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How to discover stolen data using Hadoop and Big data?


We discuss recent data breaches and present an approach that uses Hadoop and data fingerprint matching techniques to discover stolen data.




big-data-talent-searchData theft has been a big issue for quite some time. What adds to the problem is the long time taken to identify the theft. The longer it takes to detect data theft, the more difficult it is to find a solution. Hadoop and Big Data can help organizations reduce the time to identify data theft and find a solution. A few organizations, as this article will show in due course, have been using Hadoop and Big Data to detect data theft quickly. Still, workable data theft solutions have just started to come and there is still a long time before we are able to develop sound defenses against data theft.

Data theft: some scary statistics

Reputed brands worldwide have suffered from huge loss of reputation and money because of data theft.  Consider the following statistics:

  • In the US, over 8 years, a hacking group targeted banks, departmental stores and payment processors and stole more than 160 million credit and debit card numbers.
  • KT Corp, the Korean mobile carrier suffered a huge loss of reputation when two suspects reportedly earned more than $850,000 by selling the plan details and contact information of more than 8.7 million KT subscribers.
  • Experian, one of the biggest data monitoring companies in the world, disclosed a huge breach of data of customers who had applied for services at T-Mobile. The data included names, addresses, Social Security Numbers, passport details and driving license details.
  • JP Morgan Chase suffered a loss of more than 76,000,000 customer records when hackers stole customer account numbers, names and email IDs. What added to the problem was that the theft was detected almost a month later.
  • Home Depot faced a massive loss of sensitive data when credit card details of up to 56 million customers were stolen from its cash register systems. This breach was done by malware installed by Russian and Ukrainian hackers in the cash register systems.

There are many more such incidents happening every day. The following observations can be inferred from the above samples:

  • Data theft can breach the strongest of systems because data theft methodologies are evolving with anti-data theft methodologies.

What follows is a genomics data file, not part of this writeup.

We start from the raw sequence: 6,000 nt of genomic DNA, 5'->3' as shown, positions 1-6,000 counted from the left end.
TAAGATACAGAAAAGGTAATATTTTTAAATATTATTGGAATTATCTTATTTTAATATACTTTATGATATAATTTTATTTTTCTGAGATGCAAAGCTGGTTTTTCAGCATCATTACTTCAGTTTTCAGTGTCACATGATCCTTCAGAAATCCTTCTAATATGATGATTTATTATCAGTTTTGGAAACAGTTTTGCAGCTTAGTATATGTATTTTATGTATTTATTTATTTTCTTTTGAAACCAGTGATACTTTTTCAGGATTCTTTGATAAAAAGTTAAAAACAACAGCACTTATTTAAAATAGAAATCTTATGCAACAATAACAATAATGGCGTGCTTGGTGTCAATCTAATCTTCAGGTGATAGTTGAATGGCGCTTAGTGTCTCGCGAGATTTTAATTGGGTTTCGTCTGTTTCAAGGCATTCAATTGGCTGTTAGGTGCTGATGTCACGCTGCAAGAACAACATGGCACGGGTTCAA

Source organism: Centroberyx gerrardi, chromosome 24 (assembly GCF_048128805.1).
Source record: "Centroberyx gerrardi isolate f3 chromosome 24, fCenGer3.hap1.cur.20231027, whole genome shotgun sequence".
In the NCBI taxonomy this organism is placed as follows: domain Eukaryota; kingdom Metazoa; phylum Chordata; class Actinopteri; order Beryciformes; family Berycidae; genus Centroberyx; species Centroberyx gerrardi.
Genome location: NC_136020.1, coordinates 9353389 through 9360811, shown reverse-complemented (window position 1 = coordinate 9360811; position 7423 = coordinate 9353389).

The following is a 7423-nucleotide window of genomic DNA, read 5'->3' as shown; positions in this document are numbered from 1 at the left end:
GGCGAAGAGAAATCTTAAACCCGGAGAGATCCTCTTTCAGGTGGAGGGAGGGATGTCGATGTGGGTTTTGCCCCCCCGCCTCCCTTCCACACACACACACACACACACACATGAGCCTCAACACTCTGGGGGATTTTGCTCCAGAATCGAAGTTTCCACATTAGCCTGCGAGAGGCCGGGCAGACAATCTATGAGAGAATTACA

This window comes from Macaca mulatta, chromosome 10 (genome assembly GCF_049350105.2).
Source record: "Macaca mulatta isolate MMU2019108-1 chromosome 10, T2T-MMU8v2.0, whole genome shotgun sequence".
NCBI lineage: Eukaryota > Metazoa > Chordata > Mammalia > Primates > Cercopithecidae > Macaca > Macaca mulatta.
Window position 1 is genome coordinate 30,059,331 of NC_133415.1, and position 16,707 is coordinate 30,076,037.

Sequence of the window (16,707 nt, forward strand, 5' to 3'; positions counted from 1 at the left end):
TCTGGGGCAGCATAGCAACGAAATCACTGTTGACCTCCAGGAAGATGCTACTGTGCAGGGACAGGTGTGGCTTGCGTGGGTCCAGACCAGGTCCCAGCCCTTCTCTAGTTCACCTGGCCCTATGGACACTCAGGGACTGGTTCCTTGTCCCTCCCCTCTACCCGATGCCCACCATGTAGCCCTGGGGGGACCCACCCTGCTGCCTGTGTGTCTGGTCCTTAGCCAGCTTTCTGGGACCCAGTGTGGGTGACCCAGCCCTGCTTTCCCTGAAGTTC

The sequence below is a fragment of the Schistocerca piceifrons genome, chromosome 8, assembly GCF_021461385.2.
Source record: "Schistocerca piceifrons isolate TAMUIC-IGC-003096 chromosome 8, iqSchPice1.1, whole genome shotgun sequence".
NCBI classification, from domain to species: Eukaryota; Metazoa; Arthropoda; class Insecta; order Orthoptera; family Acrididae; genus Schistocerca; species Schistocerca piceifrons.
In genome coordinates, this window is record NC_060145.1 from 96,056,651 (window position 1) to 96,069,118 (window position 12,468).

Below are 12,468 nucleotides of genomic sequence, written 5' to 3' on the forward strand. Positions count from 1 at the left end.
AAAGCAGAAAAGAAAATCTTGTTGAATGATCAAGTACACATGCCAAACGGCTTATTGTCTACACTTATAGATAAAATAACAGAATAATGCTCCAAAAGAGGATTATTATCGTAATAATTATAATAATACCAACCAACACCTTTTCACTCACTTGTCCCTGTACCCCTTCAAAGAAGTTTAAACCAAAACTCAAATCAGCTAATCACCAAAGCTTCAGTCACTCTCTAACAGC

• Data theft cannot be eliminated but it can be managed better.
  • If the systems of such reputed brands like JP Morgan and Chase and Experian can be breached, then almost nothing is safe.
  • Data theft protection systems need other dimensions as well and not just focus on protecting data. For example, there is a need to quickly identify data theft and identify the footprints.

 

Role of Hadoop and Big Data in recovering stolen data

It is not possible to wipe out data theft and it can strike anytime anywhere. But the approach towards data theft needs modification. While data security systems are upgraded, early theft detection and recovering lost data should also get attention. Hadoop and Big Data can play a role in quickly identifying an incident of data theft. A few companies have been working on finding data theft solutions. They are not even trying to prevent data theft — that is not possible. They are working at the following two things:

  • Identifying data theft as quickly as possible so that the data could be tracked without wasting time.
  • Tracking stolen data on the Internet and the Dark Web.

The concept behind data theft solutions

The assumption behind data theft solutions is that it is almost impossible to stop data theft. The best way to approach a situation of data theft is to assume that it is inevitable and to quickly start looking for the data before it is lost.

There is a fundamental difference between the incidents of stealing a tangible good and data. Unlike a tangible good, data thieves can only steal a copy of data. The original data can help track its copy in the web. It is about comparing the original and its copy.

To match the original and its copy, you need to generate a  hash code of the original and match it with that of the copy. A hash code is a unique number or identification assigned to a chunk of data. The technique to generate the hash code is known as cryptographic hashing. According to experts in this field, a data intelligence company that specializes in data theft solutions, ““It’s not code that’s embedded in the data so much as a computation done on the data itself”. You need to first divide the data into several chunks and then run each chunk through a mathematical function to generate a hash code. After that, you crawl the web and match the hash code with the data found on the web. If the hash code of the original matches with that of any other data, you have found your stolen data.


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